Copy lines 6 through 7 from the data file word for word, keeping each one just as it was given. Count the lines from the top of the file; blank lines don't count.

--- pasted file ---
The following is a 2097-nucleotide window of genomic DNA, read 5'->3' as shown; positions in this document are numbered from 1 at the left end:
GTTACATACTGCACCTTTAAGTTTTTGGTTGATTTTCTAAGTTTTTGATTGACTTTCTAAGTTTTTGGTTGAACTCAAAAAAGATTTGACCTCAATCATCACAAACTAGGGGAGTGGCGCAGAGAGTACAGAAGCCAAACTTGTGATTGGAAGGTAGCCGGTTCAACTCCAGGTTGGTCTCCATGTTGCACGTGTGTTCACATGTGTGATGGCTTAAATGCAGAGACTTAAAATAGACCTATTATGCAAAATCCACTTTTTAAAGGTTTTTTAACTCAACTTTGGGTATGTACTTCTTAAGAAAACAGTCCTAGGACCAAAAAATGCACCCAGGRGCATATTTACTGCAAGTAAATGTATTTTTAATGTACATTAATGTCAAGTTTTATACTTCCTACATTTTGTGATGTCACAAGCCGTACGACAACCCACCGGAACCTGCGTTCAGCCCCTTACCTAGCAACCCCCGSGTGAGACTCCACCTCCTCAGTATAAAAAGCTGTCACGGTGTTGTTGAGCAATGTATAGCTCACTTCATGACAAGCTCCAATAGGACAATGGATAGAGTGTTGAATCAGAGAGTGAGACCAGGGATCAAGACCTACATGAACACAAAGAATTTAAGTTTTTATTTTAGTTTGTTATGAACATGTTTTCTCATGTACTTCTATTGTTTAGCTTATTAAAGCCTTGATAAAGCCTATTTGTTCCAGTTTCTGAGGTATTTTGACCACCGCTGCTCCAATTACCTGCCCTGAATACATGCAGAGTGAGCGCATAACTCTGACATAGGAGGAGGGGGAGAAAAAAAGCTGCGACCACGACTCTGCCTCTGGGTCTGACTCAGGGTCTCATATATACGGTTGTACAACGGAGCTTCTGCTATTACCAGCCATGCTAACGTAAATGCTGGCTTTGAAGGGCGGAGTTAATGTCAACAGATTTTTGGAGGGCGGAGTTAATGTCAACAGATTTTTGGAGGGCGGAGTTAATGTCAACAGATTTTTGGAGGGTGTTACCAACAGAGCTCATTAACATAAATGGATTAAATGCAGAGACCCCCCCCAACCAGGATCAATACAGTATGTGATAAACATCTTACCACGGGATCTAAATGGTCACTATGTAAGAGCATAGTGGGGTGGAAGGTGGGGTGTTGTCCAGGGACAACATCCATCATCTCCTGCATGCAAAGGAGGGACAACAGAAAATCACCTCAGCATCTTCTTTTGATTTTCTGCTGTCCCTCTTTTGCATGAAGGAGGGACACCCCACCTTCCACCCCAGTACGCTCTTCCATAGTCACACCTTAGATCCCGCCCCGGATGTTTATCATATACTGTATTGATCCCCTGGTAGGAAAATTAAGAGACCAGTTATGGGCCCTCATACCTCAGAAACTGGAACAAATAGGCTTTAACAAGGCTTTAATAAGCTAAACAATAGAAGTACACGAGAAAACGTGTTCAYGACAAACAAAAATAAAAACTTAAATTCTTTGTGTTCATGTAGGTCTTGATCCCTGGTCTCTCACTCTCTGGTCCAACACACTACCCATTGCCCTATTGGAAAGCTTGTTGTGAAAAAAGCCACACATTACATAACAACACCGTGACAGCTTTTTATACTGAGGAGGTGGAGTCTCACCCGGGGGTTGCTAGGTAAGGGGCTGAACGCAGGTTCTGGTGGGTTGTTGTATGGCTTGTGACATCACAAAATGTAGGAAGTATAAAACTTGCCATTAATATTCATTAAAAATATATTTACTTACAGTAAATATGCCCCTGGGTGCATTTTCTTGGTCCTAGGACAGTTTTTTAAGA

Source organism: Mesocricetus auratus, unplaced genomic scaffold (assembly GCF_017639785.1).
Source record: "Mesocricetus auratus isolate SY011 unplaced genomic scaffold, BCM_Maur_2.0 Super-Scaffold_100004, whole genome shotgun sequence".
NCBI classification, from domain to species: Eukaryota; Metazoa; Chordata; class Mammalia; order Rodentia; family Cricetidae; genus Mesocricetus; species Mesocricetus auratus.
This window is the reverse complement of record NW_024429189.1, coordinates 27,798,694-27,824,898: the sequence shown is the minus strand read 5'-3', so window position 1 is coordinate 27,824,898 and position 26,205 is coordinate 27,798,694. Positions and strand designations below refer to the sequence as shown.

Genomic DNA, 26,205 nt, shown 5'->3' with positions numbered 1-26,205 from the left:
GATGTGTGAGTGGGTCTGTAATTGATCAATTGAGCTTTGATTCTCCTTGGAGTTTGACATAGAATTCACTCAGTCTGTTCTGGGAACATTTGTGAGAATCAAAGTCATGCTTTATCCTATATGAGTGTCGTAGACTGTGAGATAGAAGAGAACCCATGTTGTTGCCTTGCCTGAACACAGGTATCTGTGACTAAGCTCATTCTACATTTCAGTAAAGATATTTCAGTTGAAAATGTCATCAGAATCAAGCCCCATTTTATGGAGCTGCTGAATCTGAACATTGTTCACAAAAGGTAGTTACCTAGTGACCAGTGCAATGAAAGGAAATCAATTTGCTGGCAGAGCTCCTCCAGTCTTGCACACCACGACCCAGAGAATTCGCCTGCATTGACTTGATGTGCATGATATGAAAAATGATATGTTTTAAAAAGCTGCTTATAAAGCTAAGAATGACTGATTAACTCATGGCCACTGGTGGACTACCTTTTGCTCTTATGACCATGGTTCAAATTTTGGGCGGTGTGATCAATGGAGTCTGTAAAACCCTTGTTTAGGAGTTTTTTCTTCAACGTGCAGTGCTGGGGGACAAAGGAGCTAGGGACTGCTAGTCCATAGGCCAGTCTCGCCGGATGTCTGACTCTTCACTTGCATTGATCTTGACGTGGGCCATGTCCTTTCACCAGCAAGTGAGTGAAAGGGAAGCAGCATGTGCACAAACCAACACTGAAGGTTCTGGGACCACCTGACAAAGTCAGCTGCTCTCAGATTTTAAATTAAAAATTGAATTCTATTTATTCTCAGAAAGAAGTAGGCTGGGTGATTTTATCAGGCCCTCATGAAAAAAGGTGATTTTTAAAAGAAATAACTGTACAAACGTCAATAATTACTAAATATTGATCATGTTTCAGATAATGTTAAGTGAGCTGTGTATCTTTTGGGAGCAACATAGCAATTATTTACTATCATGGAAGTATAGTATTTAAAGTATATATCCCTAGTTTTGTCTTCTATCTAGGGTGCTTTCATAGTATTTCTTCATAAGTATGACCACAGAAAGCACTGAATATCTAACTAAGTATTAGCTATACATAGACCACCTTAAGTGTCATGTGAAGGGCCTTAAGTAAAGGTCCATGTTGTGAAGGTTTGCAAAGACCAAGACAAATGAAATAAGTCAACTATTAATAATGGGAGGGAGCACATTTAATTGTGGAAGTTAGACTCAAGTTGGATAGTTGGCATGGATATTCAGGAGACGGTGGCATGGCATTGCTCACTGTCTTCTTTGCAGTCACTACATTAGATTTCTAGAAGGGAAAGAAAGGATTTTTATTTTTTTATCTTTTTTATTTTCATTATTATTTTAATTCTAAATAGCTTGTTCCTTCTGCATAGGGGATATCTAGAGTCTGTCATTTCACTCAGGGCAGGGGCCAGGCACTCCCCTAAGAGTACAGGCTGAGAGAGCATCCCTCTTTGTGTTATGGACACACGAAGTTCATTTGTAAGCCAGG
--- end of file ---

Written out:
This window is the reverse complement of record NW_024429189.1, coordinates 27,798,694-27,824,898: the sequence shown is the minus strand read 5'-3', so window position 1 is coordinate 27,824,898 and position 26,205 is coordinate 27,798,694. Positions and strand designations below refer to the sequence as shown.

Genomic DNA, 26,205 nt, shown 5'->3' with positions numbered 1-26,205 from the left: